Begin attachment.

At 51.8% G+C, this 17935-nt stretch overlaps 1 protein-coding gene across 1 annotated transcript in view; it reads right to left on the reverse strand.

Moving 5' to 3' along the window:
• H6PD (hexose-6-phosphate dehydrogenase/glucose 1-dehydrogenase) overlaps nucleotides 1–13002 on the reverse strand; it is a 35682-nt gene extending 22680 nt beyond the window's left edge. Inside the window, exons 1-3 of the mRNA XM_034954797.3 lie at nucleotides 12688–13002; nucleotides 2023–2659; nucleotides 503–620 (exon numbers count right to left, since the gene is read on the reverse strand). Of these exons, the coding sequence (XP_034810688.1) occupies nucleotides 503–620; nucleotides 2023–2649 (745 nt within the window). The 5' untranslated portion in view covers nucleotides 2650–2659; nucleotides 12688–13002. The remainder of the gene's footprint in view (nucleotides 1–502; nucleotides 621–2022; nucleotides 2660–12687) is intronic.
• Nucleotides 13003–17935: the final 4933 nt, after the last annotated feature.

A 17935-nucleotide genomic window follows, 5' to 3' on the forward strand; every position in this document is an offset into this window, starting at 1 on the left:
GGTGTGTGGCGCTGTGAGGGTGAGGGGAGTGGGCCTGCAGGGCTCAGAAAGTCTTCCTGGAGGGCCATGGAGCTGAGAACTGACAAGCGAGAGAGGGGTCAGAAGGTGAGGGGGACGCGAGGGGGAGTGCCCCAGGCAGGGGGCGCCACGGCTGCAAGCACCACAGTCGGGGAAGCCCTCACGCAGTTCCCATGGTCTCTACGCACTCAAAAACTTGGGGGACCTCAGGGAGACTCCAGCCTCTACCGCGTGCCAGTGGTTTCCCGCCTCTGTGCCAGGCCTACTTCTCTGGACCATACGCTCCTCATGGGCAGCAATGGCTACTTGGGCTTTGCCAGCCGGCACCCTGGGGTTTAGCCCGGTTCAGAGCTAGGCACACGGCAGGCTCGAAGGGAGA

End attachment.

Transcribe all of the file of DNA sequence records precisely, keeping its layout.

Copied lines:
At 51.8% G+C, this 17935-nt stretch overlaps 1 protein-coding gene across 1 annotated transcript in view; it reads right to left on the reverse strand.

Moving 5' to 3' along the window:
• H6PD (hexose-6-phosphate dehydrogenase/glucose 1-dehydrogenase) overlaps nucleotides 1–13002 on the reverse strand; it is a 35682-nt gene extending 22680 nt beyond the window's left edge. Inside the window, exons 1-3 of the mRNA XM_034954797.3 lie at nucleotides 12688–13002; nucleotides 2023–2659; nucleotides 503–620 (exon numbers count right to left, since the gene is read on the reverse strand). Of these exons, the coding sequence (XP_034810688.1) occupies nucleotides 503–620; nucleotides 2023–2649 (745 nt within the window). The 5' untranslated portion in view covers nucleotides 2650–2659; nucleotides 12688–13002. The remainder of the gene's footprint in view (nucleotides 1–502; nucleotides 621–2022; nucleotides 2660–12687) is intronic.
• Nucleotides 13003–17935: the final 4933 nt, after the last annotated feature.

A 17935-nucleotide genomic window follows, 5' to 3' on the forward strand; every position in this document is an offset into this window, starting at 1 on the left:
GGTGTGTGGCGCTGTGAGGGTGAGGGGAGTGGGCCTGCAGGGCTCAGAAAGTCTTCCTGGAGGGCCATGGAGCTGAGAACTGACAAGCGAGAGAGGGGTCAGAAGGTGAGGGGGACGCGAGGGGGAGTGCCCCAGGCAGGGGGCGCCACGGCTGCAAGCACCACAGTCGGGGAAGCCCTCACGCAGTTCCCATGGTCTCTACGCACTCAAAAACTTGGGGGACCTCAGGGAGACTCCAGCCTCTACCGCGTGCCAGTGGTTTCCCGCCTCTGTGCCAGGCCTACTTCTCTGGACCATACGCTCCTCATGGGCAGCAATGGCTACTTGGGCTTTGCCAGCCGGCACCCTGGGGTTTAGCCCGGTTCAGAGCTAGGCACACGGCAGGCTCGAAGGGAGA